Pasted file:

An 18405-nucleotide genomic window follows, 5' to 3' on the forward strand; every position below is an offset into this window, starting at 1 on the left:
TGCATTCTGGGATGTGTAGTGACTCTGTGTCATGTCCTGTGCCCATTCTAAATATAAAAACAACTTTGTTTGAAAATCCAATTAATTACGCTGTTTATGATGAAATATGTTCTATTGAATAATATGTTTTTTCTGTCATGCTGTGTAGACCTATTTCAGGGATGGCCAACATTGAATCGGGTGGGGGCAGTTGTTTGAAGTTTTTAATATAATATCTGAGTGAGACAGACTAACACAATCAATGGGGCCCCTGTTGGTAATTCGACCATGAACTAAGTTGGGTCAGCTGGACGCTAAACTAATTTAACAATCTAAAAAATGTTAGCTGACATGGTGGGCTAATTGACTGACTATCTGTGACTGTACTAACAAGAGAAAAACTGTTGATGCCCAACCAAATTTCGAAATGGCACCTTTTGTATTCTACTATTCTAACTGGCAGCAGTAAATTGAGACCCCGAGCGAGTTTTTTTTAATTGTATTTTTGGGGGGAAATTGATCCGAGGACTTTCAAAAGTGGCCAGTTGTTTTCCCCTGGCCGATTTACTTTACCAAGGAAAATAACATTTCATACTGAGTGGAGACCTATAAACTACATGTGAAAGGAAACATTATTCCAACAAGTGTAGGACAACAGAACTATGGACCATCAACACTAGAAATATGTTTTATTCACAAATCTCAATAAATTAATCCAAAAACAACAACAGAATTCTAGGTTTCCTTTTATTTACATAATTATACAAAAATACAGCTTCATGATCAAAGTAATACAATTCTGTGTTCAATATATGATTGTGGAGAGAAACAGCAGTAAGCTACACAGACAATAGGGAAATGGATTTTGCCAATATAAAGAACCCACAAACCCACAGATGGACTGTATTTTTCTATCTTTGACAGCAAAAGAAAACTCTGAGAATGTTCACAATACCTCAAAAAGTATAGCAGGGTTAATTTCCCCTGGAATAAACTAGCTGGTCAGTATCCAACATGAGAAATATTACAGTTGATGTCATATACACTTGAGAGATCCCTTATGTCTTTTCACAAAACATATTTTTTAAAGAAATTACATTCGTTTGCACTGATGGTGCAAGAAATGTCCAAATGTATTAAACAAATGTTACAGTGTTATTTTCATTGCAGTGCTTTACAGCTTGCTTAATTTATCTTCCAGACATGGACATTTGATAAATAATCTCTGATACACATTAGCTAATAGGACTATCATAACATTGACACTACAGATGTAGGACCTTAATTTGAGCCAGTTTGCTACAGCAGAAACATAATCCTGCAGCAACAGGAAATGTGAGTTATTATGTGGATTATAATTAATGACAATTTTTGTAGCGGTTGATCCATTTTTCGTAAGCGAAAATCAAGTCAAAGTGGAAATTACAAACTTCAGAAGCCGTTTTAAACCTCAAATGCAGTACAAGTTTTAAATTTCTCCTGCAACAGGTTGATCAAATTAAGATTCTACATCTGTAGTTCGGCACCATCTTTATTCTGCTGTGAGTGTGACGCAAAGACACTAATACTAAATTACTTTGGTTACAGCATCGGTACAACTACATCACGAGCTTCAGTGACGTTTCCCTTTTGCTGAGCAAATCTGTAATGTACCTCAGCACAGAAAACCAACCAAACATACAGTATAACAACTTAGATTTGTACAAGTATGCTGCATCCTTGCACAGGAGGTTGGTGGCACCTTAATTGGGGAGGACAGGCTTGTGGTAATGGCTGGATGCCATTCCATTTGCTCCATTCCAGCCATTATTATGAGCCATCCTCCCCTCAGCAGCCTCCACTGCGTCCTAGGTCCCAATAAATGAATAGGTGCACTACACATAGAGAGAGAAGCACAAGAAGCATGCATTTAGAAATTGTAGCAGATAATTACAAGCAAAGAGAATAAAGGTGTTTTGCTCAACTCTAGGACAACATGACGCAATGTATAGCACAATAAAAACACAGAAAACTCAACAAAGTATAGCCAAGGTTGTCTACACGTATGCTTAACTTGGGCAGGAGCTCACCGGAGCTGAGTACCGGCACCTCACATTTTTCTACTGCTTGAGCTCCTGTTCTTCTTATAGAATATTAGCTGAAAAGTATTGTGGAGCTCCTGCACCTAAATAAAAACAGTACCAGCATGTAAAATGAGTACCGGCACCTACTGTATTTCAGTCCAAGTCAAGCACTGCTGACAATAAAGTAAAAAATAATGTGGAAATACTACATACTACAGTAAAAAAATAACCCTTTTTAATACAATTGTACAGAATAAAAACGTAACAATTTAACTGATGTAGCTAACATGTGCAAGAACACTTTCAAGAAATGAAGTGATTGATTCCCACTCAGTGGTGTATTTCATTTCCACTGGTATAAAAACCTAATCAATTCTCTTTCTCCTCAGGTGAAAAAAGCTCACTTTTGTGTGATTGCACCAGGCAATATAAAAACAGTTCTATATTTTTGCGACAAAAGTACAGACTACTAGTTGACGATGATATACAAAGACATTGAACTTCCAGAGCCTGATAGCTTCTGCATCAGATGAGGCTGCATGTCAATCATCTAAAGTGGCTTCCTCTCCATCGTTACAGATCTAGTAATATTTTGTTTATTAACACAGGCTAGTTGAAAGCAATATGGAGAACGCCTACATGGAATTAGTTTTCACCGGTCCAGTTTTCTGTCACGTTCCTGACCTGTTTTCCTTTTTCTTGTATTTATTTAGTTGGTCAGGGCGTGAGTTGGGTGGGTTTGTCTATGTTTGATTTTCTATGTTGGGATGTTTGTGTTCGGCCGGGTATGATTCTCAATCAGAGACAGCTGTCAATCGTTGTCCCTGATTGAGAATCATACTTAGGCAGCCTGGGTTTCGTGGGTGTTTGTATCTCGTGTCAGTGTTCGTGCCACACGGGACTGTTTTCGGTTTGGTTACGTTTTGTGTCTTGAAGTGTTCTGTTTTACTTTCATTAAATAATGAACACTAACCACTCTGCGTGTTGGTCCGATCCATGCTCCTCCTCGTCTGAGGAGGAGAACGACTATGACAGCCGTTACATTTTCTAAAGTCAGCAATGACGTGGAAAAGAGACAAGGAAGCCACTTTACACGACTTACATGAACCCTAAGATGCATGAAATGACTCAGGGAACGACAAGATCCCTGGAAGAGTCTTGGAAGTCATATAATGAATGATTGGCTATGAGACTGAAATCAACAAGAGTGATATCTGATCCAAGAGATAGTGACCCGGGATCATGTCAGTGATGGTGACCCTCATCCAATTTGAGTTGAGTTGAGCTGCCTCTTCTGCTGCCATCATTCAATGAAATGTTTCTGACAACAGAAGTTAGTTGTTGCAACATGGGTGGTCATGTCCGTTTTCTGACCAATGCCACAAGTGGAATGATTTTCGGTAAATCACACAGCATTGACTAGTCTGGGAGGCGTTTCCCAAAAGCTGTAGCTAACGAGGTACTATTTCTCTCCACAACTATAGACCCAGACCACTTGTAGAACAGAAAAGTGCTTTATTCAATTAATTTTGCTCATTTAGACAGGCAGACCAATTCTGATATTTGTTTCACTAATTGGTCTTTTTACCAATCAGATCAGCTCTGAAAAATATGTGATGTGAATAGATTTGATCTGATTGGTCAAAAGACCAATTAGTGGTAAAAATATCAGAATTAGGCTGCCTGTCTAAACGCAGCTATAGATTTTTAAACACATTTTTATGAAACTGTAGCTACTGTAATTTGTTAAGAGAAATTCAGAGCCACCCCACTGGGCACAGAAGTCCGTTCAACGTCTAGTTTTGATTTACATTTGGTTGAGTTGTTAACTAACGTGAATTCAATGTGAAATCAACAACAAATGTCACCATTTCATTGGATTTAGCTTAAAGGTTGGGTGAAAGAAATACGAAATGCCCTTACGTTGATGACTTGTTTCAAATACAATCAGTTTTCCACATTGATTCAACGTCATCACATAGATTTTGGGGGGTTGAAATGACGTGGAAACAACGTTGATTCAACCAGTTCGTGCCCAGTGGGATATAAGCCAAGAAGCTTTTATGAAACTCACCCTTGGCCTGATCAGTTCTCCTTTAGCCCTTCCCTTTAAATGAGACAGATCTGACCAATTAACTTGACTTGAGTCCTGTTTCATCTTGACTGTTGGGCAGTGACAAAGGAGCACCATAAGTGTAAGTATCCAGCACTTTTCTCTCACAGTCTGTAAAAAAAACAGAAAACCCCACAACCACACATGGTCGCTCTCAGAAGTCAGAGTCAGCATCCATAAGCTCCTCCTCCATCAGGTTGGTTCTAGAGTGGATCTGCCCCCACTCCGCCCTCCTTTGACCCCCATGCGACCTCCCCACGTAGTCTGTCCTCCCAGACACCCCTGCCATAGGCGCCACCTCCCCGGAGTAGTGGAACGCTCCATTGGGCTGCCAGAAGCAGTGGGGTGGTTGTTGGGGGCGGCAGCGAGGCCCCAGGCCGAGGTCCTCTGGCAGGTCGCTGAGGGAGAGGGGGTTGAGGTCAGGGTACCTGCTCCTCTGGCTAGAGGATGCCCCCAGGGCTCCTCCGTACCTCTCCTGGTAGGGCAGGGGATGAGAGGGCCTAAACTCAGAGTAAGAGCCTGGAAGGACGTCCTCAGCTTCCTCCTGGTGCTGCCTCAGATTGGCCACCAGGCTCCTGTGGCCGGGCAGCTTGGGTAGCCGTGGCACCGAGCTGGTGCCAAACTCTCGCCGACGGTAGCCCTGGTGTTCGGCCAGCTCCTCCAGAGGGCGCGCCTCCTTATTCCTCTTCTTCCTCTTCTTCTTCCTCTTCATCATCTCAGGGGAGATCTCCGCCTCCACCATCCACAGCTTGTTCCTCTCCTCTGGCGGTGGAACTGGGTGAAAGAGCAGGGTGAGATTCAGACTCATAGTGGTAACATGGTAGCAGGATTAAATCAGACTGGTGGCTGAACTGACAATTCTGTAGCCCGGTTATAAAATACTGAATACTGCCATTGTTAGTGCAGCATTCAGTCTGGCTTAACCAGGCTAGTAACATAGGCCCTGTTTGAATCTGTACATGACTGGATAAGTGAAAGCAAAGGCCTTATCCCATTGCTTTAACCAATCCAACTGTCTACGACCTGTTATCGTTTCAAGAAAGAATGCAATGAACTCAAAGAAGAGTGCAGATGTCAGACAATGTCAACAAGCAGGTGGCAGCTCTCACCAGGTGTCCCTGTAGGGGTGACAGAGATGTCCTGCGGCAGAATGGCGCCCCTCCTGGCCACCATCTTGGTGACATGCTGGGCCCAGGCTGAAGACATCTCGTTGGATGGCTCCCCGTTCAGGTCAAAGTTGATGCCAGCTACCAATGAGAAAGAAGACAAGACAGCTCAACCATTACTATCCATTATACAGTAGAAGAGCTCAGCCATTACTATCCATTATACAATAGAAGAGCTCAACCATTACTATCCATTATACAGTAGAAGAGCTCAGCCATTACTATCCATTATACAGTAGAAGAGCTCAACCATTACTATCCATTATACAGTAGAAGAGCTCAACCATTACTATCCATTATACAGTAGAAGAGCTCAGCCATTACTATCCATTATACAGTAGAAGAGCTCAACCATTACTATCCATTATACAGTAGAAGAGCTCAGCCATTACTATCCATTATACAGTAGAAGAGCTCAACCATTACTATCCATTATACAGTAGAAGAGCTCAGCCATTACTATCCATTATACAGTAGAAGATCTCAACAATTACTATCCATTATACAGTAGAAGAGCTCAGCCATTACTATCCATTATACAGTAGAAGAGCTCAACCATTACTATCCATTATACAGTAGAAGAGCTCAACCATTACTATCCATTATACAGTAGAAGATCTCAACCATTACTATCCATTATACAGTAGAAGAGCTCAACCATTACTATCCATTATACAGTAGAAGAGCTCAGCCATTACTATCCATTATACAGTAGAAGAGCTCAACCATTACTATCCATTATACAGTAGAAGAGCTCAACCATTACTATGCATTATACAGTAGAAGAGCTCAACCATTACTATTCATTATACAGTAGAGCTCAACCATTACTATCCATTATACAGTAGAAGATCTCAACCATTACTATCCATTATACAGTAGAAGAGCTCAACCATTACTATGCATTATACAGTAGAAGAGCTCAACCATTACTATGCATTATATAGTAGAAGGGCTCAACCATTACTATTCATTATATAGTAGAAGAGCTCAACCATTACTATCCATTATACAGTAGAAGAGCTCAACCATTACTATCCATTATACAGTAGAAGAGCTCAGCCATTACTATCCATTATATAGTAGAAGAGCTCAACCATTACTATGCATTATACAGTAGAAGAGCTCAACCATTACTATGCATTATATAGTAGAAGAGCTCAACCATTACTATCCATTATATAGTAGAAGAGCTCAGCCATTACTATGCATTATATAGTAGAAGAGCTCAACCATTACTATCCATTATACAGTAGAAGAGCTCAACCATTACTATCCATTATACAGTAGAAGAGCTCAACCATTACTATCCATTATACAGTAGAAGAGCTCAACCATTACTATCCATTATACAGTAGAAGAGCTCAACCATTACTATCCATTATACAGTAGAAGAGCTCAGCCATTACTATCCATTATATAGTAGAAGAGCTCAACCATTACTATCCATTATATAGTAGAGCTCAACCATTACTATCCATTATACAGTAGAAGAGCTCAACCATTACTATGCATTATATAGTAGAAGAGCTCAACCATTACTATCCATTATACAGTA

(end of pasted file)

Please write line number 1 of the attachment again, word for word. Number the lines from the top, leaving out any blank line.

An 18405-nucleotide genomic window follows, 5' to 3' on the forward strand; every position below is an offset into this window, starting at 1 on the left: